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Consumer confidence recovers lost ground

| Retailer trading results

Consumer confidence recovered lost ground back to levels seen exactly a year ago before the Covid-19 pandemic in the first quarter of 2021, but still remained at contractionary level.

The FNB/BER Consumer Confidence Index (CCI), released on Tuesday, increased by another three index points back to the level of -9 in the first quarter of 2021.


This reading was much better than the collapse to a 35-year low in CCI of -33 index points in the second quarter of 2020 at the onset of the pandemic and lockdown restrictions.

FNB said the recovery to -9 index points brings the CCI back in line with the reading recorded in March 2020, just before South Africa entered its first strict nationwide lockdown.

However, it said consumer confidence, in general, remained depressed as the latest reading of -9 was still well below the average CCI reading of +2 since1994.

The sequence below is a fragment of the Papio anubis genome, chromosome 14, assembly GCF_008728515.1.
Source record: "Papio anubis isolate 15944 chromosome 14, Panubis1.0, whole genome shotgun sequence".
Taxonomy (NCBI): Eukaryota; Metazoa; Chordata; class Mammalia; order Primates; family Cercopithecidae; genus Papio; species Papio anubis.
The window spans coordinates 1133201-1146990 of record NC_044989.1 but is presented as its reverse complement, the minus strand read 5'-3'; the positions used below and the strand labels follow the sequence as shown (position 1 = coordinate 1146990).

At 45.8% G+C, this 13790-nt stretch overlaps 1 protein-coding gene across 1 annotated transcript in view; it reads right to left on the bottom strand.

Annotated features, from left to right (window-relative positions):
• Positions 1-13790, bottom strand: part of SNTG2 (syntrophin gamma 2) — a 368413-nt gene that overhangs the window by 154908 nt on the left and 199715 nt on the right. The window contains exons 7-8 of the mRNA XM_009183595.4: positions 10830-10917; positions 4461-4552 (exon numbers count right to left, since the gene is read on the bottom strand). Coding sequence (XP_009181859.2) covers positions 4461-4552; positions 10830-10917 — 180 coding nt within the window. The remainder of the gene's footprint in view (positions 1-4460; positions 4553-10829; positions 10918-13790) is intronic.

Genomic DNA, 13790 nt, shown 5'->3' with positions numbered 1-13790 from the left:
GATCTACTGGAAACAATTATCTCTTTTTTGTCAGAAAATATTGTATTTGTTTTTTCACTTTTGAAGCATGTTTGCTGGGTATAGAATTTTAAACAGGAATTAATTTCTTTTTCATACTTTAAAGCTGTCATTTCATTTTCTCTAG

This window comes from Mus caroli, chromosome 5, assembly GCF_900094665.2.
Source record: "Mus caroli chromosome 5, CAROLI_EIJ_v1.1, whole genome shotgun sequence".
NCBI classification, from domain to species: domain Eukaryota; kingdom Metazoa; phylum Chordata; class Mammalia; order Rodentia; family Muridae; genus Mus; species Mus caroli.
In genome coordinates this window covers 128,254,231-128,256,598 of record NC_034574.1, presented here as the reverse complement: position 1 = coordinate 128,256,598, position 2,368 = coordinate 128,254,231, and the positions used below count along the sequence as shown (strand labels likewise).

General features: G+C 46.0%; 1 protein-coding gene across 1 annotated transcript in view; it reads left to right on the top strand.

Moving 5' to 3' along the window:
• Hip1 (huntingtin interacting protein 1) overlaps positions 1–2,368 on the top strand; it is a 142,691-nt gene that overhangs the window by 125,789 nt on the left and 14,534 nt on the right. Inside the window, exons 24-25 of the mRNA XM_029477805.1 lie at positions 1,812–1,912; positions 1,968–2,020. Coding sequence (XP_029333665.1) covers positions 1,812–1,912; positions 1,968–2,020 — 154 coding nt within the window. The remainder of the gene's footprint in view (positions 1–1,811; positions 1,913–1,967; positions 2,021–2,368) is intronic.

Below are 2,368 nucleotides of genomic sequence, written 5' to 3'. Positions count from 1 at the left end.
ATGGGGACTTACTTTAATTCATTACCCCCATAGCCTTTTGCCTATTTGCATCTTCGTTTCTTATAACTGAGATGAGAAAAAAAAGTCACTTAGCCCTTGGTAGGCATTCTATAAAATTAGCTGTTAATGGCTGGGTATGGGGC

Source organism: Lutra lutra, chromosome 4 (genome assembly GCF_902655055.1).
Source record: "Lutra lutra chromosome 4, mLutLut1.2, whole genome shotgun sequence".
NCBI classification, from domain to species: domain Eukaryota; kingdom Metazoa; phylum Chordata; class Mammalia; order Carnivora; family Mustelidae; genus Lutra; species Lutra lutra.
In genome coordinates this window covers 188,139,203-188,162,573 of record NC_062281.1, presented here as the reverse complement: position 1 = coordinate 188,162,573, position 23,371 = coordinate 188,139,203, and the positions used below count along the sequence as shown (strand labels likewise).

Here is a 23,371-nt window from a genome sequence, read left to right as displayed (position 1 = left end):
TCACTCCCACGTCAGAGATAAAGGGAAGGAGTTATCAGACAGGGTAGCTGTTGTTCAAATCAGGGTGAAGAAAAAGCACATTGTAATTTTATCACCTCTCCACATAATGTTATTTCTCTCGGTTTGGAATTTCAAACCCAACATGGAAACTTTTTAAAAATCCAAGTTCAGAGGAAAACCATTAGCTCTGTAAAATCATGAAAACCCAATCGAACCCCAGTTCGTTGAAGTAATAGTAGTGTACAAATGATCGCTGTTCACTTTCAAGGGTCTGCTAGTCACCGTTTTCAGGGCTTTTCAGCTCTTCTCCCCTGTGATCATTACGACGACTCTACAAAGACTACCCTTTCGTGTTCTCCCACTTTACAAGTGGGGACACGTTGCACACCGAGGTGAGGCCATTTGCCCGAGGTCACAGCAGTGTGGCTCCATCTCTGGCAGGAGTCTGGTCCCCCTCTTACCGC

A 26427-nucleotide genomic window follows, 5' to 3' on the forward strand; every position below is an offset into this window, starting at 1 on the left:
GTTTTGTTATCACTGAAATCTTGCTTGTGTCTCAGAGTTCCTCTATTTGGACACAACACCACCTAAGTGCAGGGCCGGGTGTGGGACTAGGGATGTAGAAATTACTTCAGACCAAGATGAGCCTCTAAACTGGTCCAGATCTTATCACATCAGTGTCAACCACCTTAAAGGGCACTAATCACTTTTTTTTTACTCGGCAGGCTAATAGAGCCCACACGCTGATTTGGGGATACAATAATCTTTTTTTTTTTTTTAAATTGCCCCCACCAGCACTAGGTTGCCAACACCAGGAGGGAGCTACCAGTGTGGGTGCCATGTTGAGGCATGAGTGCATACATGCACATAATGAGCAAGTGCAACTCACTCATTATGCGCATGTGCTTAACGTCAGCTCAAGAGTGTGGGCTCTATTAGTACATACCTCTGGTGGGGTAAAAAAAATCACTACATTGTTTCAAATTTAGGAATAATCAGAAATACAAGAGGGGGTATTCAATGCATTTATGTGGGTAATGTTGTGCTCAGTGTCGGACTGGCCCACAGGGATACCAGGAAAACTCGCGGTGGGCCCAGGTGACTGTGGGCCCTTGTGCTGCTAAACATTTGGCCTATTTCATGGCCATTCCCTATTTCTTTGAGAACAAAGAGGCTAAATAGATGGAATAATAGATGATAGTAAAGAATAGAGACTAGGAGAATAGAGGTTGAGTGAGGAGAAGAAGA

FNB said the continued recovery in the CCI during the first quarter of 2021 could be ascribed to further increases in the economic outlook and household finances sub-indices of the CCI.

FNB chief economist Mamello Matikinca-Ngwenya said the sharp decline in Covid-19 infection rates and the extension of social grants had boosted confidence.

“A range of positive developments in all likelihood supported the sustained recovery in consumer confidence during the first quarter,” Matikinca-Ngwenya said.

“Notwithstanding some challenges and delays, the eventual commencement of the Covid-19 vaccine rollout to thousands of healthcare workers may also have lifted the spirits of some South Africans.”

A breakdown of the CCI per household income group showed that middle-income confidence and low-income confidence posted the largest gains in the first quarter of 2021.

The confidence level of high-income consumers edged up by only 1 index point and, at a level of -15, remained the lowest of all the income groups.

FNB said high-income households were still very concerned about the outlook for the South African economy and are also considerably less optimistic about their financial prospects over the next 12 months.


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